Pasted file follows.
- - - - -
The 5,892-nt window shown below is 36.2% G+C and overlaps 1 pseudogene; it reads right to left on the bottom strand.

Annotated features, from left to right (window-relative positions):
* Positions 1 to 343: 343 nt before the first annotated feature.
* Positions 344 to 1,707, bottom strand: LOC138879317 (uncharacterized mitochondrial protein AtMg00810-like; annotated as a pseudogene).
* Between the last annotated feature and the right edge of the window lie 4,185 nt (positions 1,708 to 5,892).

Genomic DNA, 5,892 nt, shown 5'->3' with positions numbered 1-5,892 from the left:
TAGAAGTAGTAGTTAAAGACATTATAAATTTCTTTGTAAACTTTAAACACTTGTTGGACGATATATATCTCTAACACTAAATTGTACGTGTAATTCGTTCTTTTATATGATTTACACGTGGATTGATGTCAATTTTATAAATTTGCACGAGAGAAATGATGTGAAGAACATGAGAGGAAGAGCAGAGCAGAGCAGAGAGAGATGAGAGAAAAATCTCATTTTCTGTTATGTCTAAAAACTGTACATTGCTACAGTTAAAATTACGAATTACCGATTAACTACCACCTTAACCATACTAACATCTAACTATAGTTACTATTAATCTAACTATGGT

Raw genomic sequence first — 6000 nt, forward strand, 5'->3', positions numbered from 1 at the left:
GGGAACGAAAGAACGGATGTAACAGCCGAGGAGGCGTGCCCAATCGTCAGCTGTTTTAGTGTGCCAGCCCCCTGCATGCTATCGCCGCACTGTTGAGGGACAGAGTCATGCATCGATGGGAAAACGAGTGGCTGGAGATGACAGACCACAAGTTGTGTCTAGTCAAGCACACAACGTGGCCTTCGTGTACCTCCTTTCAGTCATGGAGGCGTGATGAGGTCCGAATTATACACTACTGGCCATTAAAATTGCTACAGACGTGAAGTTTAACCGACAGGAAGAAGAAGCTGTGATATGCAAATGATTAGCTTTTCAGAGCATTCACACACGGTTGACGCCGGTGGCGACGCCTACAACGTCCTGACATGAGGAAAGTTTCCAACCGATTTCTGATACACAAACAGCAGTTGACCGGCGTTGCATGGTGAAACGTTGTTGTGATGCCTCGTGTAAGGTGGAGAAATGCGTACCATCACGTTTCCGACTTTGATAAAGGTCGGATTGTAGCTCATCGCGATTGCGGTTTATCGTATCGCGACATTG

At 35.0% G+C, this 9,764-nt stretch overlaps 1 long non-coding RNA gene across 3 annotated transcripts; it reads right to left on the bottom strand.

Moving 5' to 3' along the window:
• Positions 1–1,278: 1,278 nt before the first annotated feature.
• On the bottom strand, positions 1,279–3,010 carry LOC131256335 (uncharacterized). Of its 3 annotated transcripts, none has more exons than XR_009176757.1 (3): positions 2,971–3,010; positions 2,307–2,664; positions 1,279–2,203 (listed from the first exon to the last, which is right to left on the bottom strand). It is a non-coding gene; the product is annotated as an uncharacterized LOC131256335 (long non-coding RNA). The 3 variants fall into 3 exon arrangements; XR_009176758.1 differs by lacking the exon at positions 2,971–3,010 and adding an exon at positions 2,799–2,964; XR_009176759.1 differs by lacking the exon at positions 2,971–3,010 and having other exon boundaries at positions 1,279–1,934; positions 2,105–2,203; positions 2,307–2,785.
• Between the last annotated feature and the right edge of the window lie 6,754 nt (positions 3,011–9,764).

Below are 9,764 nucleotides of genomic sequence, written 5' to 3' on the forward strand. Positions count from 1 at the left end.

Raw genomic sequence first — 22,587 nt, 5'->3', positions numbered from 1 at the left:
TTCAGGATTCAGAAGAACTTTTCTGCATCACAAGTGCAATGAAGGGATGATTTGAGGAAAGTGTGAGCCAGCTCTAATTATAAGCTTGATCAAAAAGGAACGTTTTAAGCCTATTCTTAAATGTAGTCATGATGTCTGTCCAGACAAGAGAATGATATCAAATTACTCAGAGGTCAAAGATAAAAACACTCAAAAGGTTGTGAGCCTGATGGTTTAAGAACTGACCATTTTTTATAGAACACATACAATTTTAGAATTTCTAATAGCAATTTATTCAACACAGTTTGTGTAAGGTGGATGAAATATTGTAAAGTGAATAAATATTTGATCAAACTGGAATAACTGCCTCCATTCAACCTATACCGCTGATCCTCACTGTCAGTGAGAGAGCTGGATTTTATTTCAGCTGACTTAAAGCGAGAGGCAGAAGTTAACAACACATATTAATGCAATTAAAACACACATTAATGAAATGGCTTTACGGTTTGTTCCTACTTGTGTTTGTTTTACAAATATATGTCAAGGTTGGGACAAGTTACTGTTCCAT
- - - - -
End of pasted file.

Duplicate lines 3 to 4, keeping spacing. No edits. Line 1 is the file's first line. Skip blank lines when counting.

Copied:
* Positions 1 to 343: 343 nt before the first annotated feature.
* Positions 344 to 1,707, bottom strand: LOC138879317 (uncharacterized mitochondrial protein AtMg00810-like; annotated as a pseudogene).